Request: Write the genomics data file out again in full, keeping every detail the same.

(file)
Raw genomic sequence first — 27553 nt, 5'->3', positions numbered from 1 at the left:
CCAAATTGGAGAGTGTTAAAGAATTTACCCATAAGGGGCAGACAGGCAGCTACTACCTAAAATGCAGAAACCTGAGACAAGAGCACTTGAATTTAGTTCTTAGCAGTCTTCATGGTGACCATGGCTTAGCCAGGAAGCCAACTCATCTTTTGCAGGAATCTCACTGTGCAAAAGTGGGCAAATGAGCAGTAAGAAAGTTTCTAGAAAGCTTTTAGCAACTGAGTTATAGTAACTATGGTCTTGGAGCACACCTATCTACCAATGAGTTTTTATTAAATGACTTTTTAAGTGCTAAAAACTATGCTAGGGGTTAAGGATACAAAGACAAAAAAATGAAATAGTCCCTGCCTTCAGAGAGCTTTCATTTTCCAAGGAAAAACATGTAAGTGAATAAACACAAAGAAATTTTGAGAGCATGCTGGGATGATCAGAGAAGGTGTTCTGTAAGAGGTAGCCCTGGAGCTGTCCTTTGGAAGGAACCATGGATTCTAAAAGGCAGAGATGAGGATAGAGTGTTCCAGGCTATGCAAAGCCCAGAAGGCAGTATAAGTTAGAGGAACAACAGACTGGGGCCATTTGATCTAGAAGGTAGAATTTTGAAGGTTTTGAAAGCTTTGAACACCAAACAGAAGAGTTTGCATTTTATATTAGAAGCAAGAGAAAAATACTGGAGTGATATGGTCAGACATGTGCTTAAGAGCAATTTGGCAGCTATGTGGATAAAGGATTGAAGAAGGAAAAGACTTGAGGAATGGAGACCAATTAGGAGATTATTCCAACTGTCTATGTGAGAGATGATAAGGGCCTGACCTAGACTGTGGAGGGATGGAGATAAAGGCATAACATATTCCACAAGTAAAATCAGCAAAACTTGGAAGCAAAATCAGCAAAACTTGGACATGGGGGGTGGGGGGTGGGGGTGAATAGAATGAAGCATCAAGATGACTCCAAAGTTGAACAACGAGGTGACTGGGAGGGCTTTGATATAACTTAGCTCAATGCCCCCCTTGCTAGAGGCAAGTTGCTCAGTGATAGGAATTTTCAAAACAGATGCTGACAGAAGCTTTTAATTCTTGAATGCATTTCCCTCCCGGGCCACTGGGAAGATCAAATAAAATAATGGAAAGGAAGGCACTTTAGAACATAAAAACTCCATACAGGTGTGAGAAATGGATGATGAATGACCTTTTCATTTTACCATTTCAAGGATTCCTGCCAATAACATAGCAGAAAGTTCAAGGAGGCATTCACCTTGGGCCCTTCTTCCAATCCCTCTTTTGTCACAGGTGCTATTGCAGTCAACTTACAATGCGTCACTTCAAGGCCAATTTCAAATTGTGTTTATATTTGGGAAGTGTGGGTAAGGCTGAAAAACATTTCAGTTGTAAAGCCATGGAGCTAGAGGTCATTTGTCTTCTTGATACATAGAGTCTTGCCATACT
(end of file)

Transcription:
Raw genomic sequence first — 27553 nt, 5'->3', positions numbered from 1 at the left:
CCAAATTGGAGAGTGTTAAAGAATTTACCCATAAGGGGCAGACAGGCAGCTACTACCTAAAATGCAGAAACCTGAGACAAGAGCACTTGAATTTAGTTCTTAGCAGTCTTCATGGTGACCATGGCTTAGCCAGGAAGCCAACTCATCTTTTGCAGGAATCTCACTGTGCAAAAGTGGGCAAATGAGCAGTAAGAAAGTTTCTAGAAAGCTTTTAGCAACTGAGTTATAGTAACTATGGTCTTGGAGCACACCTATCTACCAATGAGTTTTTATTAAATGACTTTTTAAGTGCTAAAAACTATGCTAGGGGTTAAGGATACAAAGACAAAAAAATGAAATAGTCCCTGCCTTCAGAGAGCTTTCATTTTCCAAGGAAAAACATGTAAGTGAATAAACACAAAGAAATTTTGAGAGCATGCTGGGATGATCAGAGAAGGTGTTCTGTAAGAGGTAGCCCTGGAGCTGTCCTTTGGAAGGAACCATGGATTCTAAAAGGCAGAGATGAGGATAGAGTGTTCCAGGCTATGCAAAGCCCAGAAGGCAGTATAAGTTAGAGGAACAACAGACTGGGGCCATTTGATCTAGAAGGTAGAATTTTGAAGGTTTTGAAAGCTTTGAACACCAAACAGAAGAGTTTGCATTTTATATTAGAAGCAAGAGAAAAATACTGGAGTGATATGGTCAGACATGTGCTTAAGAGCAATTTGGCAGCTATGTGGATAAAGGATTGAAGAAGGAAAAGACTTGAGGAATGGAGACCAATTAGGAGATTATTCCAACTGTCTATGTGAGAGATGATAAGGGCCTGACCTAGACTGTGGAGGGATGGAGATAAAGGCATAACATATTCCACAAGTAAAATCAGCAAAACTTGGAAGCAAAATCAGCAAAACTTGGACATGGGGGGTGGGGGGTGGGGGTGAATAGAATGAAGCATCAAGATGACTCCAAAGTTGAACAACGAGGTGACTGGGAGGGCTTTGATATAACTTAGCTCAATGCCCCCCTTGCTAGAGGCAAGTTGCTCAGTGATAGGAATTTTCAAAACAGATGCTGACAGAAGCTTTTAATTCTTGAATGCATTTCCCTCCCGGGCCACTGGGAAGATCAAATAAAATAATGGAAAGGAAGGCACTTTAGAACATAAAAACTCCATACAGGTGTGAGAAATGGATGATGAATGACCTTTTCATTTTACCATTTCAAGGATTCCTGCCAATAACATAGCAGAAAGTTCAAGGAGGCATTCACCTTGGGCCCTTCTTCCAATCCCTCTTTTGTCACAGGTGCTATTGCAGTCAACTTACAATGCGTCACTTCAAGGCCAATTTCAAATTGTGTTTATATTTGGGAAGTGTGGGTAAGGCTGAAAAACATTTCAGTTGTAAAGCCATGGAGCTAGAGGTCATTTGTCTTCTTGATACATAGAGTCTTGCCATACT